Network Firm News

Thursday, June 19, 2014

Forman Perry Watkins Krutz & Tardy partners Phillip Sykes, Tim Gray, and Lea Ann Smith were granted summary judgment for their client, United States Steel Corporation. The trial court not only heard oral arguments presented by Sykes, but ordered supplemental briefing following those arguments to provide plaintiffs an additional opportunity to argue that benzene is an inherently dangerous product like asbestos to which the bulk supplier doctrine should not be applied. The underlying facts are that the plaintiff alleged that he developed a form of cancer, acute myelogenous leukemia (“AML”), from exposure to chemical products he encountered working as an automotive mechanic, and as a mechanic-hobbyist, generally from about 1970-2012. He sued more than 20 defendants. Specifically related to US Steel, Plaintiff claimed that he used a consumer product to loosen frozen or rusty nuts and bolts called “Liquid Wrench.” Radiator Specialty Company designed, manufactured, labeled, and sold Liquid Wrench. From 1960 to 1978, Radiator purchased a raw material in bulk supplies from US Steel called “raffinate” for use in one formula of its Liquid Wrench product. Raffinate contained varying percentages of benzene. Benzene was not – and is not – a banned chemical. In recognition of certain hazards associated with benzene exposure, federal law specifically prescribes the contents of the warning labels on benzene-containing consumer products like Liquid Wrench. Radiator was well aware of such requirements – based on warnings provided by US Steel, its own research, and its knowledge of published Federal Regulations (e.g., the Federal Hazardous Substances Act) – and at all relevant times Radiator labeled the raffinate-formula Liquid Wrench in accordance with such regulations. Nevertheless, plaintiff claimed that his alleged use of raffinate-formula Liquid Wrench was a substantial factor in contributing to his development of AML.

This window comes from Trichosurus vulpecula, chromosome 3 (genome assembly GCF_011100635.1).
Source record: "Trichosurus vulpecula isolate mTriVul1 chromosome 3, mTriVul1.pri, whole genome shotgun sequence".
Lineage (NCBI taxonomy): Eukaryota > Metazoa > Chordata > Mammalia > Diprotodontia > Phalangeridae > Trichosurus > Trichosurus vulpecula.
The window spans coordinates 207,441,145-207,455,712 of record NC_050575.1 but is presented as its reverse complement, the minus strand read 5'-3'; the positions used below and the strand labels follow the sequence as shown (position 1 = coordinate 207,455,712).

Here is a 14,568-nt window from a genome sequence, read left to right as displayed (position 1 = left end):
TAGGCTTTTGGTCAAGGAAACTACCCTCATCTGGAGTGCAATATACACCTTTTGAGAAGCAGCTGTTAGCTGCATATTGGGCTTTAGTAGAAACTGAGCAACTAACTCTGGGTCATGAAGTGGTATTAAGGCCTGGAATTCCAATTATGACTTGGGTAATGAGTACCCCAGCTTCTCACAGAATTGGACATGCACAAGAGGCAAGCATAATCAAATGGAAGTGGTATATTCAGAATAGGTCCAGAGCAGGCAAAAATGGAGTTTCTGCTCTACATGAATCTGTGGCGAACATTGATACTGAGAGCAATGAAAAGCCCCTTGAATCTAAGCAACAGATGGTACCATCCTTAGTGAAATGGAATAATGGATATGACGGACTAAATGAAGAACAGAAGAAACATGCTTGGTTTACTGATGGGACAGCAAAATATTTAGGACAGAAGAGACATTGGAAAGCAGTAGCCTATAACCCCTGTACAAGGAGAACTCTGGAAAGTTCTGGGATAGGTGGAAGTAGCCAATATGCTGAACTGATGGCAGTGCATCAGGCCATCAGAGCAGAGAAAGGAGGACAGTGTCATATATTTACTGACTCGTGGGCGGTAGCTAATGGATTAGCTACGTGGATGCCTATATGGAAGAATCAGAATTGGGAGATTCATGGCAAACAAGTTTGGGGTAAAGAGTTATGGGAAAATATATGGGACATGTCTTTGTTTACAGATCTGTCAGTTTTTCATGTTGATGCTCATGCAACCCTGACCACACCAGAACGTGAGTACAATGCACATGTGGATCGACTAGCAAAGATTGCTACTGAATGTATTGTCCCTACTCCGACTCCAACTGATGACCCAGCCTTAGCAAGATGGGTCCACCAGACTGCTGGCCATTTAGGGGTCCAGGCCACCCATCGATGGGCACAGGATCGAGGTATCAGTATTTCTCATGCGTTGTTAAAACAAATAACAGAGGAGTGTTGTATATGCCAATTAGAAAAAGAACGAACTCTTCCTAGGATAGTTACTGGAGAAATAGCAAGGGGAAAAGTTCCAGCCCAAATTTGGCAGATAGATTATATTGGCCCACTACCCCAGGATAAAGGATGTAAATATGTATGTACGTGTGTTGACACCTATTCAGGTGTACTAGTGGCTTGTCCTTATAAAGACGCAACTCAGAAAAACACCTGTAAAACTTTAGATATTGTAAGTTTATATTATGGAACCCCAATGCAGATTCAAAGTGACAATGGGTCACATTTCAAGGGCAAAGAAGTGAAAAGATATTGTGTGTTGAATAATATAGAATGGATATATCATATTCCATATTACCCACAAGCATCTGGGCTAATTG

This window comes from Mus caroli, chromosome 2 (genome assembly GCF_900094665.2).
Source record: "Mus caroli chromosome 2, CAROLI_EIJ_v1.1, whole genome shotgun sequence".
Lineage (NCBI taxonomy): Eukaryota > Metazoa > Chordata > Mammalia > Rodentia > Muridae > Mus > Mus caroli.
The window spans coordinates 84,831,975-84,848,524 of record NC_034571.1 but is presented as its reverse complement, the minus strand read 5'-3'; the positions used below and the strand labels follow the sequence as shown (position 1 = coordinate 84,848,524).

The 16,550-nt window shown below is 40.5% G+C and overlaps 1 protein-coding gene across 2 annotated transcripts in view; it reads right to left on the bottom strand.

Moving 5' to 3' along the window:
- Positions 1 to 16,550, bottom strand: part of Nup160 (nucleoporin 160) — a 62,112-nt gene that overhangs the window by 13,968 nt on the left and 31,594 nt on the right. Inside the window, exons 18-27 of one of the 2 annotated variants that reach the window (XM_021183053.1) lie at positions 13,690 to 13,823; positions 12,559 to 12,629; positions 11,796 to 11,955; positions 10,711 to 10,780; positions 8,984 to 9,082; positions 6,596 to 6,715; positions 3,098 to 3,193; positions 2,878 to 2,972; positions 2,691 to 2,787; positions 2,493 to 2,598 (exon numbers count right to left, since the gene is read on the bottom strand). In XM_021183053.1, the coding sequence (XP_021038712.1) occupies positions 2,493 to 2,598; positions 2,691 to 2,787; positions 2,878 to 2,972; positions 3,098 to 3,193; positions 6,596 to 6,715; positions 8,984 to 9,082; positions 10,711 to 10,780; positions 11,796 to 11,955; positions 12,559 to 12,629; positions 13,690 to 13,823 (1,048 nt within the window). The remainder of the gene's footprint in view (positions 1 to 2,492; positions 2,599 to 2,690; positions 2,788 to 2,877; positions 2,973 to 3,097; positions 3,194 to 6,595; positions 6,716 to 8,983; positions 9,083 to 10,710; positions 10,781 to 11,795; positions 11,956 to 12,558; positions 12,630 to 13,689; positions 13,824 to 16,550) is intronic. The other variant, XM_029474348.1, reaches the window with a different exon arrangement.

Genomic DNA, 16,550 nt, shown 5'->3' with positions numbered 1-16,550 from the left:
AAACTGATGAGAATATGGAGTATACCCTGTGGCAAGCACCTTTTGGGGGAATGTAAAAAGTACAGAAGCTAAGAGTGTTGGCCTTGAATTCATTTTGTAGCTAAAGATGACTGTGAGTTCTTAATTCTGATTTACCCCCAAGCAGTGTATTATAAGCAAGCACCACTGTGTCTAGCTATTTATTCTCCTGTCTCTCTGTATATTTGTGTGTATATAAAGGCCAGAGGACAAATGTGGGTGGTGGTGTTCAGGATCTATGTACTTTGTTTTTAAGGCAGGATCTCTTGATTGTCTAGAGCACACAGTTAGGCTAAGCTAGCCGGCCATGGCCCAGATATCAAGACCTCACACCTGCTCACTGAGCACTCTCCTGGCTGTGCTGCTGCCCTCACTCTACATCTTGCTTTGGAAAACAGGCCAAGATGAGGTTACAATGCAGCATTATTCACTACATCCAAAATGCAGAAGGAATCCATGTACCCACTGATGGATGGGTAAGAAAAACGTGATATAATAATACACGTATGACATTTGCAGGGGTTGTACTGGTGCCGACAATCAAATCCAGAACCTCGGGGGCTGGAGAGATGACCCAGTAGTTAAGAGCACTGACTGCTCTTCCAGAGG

This decision sets an important precedent for component and bulk suppliers. They successfully argued that as a mere bulk supplier of a raw material, US Steel was several steps removed from end users, and therefore had no opportunity – and indeed no legal duty – to warn him. Moreover, Radiator was a sophisticated and sufficiently well-informed entity that understood the hazards associated with its Liquid Wrench product – and knew the strict federal regulatory scheme that applied to a benzene-containing consumer product. As such, US Steel’s duty to warn consumers was discharged when it provided the necessary hazard information to Radiator, and it was entitled to rely upon Radiator to pass such information on to purchasers of Liquid Wrench, consistent with federal requirements. Even if Radiator had failed to do so – which it did not – US Steel was not liable for such failure. In addition to arguing that US Steel satisfied any legal duty to warn vis a vis the bulk supplier doctrine, US Steel also moved for summary judgment on plaintiffs’ failure to warn claims based upon federal preemption through the Federal Hazardous Substances Act. Radiator also moved on that basis and the Court granted that motion. In its decision, the Court accepted US Steel’s arguments that it satisfied any duty to warn end users through its information provided to Radiator and its reasonable reliance upon Radiator to warn end users like plaintiff. In addition, the Court specifically rejected plaintiffs’ allegation that benzene is an inherently dangerous product like asbestos. This decision sets a precedent that is very beneficial for US Steel to defend similar cases nationally.

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